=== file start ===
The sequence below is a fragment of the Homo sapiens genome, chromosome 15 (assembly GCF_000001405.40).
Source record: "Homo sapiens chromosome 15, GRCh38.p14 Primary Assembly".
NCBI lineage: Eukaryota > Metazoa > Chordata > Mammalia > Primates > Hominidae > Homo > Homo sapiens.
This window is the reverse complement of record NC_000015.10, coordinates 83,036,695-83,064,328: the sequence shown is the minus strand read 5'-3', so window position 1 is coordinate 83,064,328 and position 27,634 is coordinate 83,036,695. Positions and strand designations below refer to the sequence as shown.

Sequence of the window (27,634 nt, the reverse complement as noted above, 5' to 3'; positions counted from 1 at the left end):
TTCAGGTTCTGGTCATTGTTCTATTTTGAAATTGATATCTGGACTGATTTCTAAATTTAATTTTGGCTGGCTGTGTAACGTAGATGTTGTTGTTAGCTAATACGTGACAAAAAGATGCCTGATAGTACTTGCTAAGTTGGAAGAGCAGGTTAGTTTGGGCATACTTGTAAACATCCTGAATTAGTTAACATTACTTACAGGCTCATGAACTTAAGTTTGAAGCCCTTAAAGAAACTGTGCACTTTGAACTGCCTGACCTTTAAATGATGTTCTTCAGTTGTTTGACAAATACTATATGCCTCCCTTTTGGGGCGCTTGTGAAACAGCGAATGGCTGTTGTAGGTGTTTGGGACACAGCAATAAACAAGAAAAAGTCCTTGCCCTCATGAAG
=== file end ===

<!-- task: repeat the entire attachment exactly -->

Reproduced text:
The sequence below is a fragment of the Homo sapiens genome, chromosome 15 (assembly GCF_000001405.40).
Source record: "Homo sapiens chromosome 15, GRCh38.p14 Primary Assembly".
NCBI lineage: Eukaryota > Metazoa > Chordata > Mammalia > Primates > Hominidae > Homo > Homo sapiens.
This window is the reverse complement of record NC_000015.10, coordinates 83,036,695-83,064,328: the sequence shown is the minus strand read 5'-3', so window position 1 is coordinate 83,064,328 and position 27,634 is coordinate 83,036,695. Positions and strand designations below refer to the sequence as shown.

Sequence of the window (27,634 nt, the reverse complement as noted above, 5' to 3'; positions counted from 1 at the left end):
TTCAGGTTCTGGTCATTGTTCTATTTTGAAATTGATATCTGGACTGATTTCTAAATTTAATTTTGGCTGGCTGTGTAACGTAGATGTTGTTGTTAGCTAATACGTGACAAAAAGATGCCTGATAGTACTTGCTAAGTTGGAAGAGCAGGTTAGTTTGGGCATACTTGTAAACATCCTGAATTAGTTAACATTACTTACAGGCTCATGAACTTAAGTTTGAAGCCCTTAAAGAAACTGTGCACTTTGAACTGCCTGACCTTTAAATGATGTTCTTCAGTTGTTTGACAAATACTATATGCCTCCCTTTTGGGGCGCTTGTGAAACAGCGAATGGCTGTTGTAGGTGTTTGGGACACAGCAATAAACAAGAAAAAGTCCTTGCCCTCATGAAG